Is Captain Marvel a good movie? Does it matter anymore? (Update)

I should state up front that I’m a big fan of nearly all of the Marvel movies, largely because I grew up reading the comics and have a fondness for the characters. So, needless to say, I bought tickets for my whole family to see Captain Marvel a month ago and I’ll be seeing it opening night. I’ve been pretty careful not to read any spoilers for the film. All I know is what I’ve seen in the trailers and what I know about the character in general. The important point is that I was really looking forward to this. But I’m starting to get a sinking feeling from some of the reviews.

Today I started looking at some of the reviews and the tone I’m getting is making me wonder if it’s going to be an enjoyable experience or if everything now is just about checking the right socio-political boxes. From National Review:

Captain Marvel might be the first blockbuster movie whose animating idea is fear. Every page of the script betrays terror of what people might say about the film on social media. Give Carol Danvers a love interest? Eek! No, women can’t be defined by the men in their lives! Make her vulnerable? OMG, no, that’s crazy. Feminine? What century are you from if you think females should be feminine? Toward the end of the movie, when a villain preparing for an epic confrontation with Carol, the fighter pilot turned Superwoman, chides her that she will fail because she can’t control her emotions, there is no tension whatsoever. We’ve just spent two hours watching her be utterly unfazed by anything. Giving Carol actual emotions would, of course, lead to at least 27 people calling the film misogynist on Twitter, and the directors Anna Boden and Ryan Fleck are petrified of that.

Just to be completely, unerringly, let’s-bubble-wrap-the-universe safe, Boden and Fleck decided to make Danvers stronger than strong, fiercer than fierce, braver than brave. Larson spends the entire movie being insouciant, kicking butt, delivering her lines in an I-got-this monotone and staring down everything with a Blue Steel gaze of supreme confidence.

Okay, but that’s coming from a conservative site (and is written by a man). Surely it’s just biased? Here’s Time’s Stephanie Zacharek:

Is anyone else getting tired of role models? I don’t mean real-life people who are doing estimable work every day, like Ruth Bader Ginsburg (although even her recent commodification, through no fault of her own, threatens to flatten some of her dimensions), but virtuous fictional women who are put up before us as a jaunty reminder that “Girls can do anything!” Girls can do anything and, like all children, young girls can have moments of self-doubt, times when they need reassurance. And there’s no reason we shouldn’t be seeing women superheroes on-screen; Lord knows there are enough guys. But the delivery system matters, too. And while we know that little girls (or boys, for that matter) might not rush out to see an earnest biopic of, say, Harriet Tubman, Eleanor Roosevelt or Margaret Sanger, does our sense of the power and capability of women always have to be filtered through a highly fictionalized superhero universe—as if that were the only way we could possibly bring ourselves to register the value of what women can bring to the table? Words like badass and kick-ass, used to describe women, have been trotted out so often that they’ve come to mean nothing. They tell us little about whether a woman has any sense of judgment or style or true intelligence. The idea is that it’s best just to bash your way through everything, just as so many guys do. That way, no one will ever think of you as weak.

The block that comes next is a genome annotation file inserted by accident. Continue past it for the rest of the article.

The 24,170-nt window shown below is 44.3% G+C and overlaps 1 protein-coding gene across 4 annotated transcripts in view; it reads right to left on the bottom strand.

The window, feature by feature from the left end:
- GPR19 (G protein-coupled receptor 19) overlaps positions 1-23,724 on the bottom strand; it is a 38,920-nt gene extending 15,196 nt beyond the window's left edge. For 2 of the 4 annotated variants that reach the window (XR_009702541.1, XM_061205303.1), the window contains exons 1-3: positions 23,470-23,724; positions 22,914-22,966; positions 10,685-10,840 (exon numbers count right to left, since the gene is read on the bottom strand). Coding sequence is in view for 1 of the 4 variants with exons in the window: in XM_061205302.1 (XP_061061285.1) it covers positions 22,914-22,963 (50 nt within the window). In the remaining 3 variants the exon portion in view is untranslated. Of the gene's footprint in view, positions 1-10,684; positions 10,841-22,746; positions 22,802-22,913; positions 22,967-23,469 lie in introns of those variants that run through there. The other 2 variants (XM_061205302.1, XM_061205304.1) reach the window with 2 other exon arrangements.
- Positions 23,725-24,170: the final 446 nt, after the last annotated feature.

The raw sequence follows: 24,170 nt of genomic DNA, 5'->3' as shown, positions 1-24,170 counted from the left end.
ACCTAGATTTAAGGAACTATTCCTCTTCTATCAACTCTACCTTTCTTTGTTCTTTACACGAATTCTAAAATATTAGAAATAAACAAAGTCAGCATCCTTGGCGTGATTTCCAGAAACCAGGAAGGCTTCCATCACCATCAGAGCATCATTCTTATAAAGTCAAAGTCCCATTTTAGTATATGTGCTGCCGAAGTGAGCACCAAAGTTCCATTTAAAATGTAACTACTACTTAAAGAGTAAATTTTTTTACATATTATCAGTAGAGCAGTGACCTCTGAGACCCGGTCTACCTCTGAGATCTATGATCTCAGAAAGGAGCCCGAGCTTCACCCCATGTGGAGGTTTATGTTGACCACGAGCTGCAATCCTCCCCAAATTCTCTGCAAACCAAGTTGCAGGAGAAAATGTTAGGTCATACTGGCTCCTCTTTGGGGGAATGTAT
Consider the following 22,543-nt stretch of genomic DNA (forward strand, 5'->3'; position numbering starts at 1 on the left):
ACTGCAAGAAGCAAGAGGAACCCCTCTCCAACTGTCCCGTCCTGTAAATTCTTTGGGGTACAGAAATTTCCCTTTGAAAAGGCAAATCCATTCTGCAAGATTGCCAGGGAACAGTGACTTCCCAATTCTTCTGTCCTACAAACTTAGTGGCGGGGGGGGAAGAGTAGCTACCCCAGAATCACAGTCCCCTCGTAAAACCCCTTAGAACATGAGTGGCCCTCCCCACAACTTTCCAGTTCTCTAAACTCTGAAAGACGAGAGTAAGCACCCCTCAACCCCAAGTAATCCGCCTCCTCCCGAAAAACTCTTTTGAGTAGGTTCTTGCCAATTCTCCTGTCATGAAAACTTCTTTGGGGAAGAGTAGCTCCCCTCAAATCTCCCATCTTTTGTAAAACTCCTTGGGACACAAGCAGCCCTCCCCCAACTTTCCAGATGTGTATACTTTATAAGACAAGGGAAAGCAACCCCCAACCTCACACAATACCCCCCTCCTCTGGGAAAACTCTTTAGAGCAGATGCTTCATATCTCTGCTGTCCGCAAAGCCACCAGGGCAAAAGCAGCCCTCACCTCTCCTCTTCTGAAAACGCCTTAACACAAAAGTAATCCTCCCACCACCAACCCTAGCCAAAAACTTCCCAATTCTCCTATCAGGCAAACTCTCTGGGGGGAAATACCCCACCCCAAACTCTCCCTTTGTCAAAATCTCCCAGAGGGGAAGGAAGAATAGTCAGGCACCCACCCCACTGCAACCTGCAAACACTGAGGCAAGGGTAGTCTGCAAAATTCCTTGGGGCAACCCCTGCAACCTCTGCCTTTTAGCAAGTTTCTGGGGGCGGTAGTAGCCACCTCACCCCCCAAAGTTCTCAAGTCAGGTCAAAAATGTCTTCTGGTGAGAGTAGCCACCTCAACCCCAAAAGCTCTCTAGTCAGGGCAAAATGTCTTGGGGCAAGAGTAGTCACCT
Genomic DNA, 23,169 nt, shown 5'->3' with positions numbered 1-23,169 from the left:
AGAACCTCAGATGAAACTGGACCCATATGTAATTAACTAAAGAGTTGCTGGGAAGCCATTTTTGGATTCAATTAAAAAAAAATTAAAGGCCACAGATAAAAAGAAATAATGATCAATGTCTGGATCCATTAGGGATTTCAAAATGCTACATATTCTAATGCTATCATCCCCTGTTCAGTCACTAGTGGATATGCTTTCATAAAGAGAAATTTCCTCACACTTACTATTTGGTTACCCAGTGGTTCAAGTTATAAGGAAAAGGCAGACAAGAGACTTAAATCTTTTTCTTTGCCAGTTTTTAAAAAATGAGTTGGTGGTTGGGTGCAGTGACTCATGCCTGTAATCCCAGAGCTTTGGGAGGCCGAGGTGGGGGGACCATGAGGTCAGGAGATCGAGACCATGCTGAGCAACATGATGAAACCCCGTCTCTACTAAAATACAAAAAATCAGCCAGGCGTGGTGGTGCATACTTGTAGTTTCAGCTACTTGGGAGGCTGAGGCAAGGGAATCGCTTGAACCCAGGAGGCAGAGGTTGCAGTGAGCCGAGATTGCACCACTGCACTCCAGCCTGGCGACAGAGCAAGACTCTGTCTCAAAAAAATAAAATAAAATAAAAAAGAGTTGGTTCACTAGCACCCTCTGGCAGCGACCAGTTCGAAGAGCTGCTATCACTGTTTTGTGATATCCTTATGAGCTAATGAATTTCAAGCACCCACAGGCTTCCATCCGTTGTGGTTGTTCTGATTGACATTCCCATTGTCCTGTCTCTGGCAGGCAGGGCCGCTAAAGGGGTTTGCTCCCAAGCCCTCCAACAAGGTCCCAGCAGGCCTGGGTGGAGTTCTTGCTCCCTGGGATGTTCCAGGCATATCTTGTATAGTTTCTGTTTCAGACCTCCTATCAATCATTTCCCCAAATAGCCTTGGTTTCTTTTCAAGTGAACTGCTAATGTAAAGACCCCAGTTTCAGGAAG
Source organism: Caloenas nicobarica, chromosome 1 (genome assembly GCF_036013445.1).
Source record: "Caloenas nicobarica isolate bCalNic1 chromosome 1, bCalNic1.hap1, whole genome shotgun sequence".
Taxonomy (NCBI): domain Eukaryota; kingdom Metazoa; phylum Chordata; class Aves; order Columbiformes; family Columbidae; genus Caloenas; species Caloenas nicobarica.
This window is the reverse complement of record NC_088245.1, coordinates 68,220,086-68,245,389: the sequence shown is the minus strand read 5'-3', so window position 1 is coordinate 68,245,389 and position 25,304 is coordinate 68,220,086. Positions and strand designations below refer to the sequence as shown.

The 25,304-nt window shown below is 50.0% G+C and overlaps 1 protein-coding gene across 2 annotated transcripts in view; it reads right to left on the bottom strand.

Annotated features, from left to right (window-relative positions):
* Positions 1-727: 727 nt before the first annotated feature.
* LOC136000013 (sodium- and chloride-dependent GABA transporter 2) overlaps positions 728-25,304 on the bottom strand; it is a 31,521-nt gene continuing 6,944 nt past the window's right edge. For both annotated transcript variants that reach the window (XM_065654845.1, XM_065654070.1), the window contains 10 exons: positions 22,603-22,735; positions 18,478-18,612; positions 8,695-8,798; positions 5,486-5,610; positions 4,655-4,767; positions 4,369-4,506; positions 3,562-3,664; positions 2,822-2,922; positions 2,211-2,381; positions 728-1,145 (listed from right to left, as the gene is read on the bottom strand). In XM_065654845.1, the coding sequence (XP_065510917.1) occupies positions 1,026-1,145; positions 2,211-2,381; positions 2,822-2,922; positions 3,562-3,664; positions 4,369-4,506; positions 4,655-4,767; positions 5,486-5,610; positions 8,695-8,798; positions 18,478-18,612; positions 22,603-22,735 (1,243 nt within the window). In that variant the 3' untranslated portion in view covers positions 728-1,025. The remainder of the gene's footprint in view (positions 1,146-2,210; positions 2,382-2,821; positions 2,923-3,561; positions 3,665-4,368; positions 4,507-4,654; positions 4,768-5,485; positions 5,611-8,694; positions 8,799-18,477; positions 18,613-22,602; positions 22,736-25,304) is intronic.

I feel like they’re getting at the same thing from very different political perspectives. And as if trying to prove NRO’s point about today’s critics, Nerdist suggests the film might have been better if Captain Marvel had been black:

The film struggles to truly break any new ground when it comes to representation. The film falls into the trope of introducing diversity through villainy, failing to build on some of the great cast. It’s also hard to ignore that the first woman to hold the mantle of Captain Marvel was a black woman named Monica Rambeau and though they pay homage and introduce the character played by the wonderful Akira Akbar—far too briefly—narratively there’s no reason that Monica couldn’t have been at the center of this story.

Even the reviewers that liked the movie are writing stuff like this that makes you wonder if they felt allowed to say it wasn’t really that good. From Orlando Weekly:

Even if it didn’t change my life, as a [full disclosure] straight cis Caucasian with a Y chromosome, I enjoyed the film as a satisfying pro-empowerment romp. With a balance of Winter Soldier-style paranoid thrills and Guardians of the Galaxy-esque sci-fi goofiness – plus a splash of anti-patriarchal subversion to boot – Captain Marvel lives up to her billing as the heroine we need right now, even if she’s not one fragile fanboys deserve.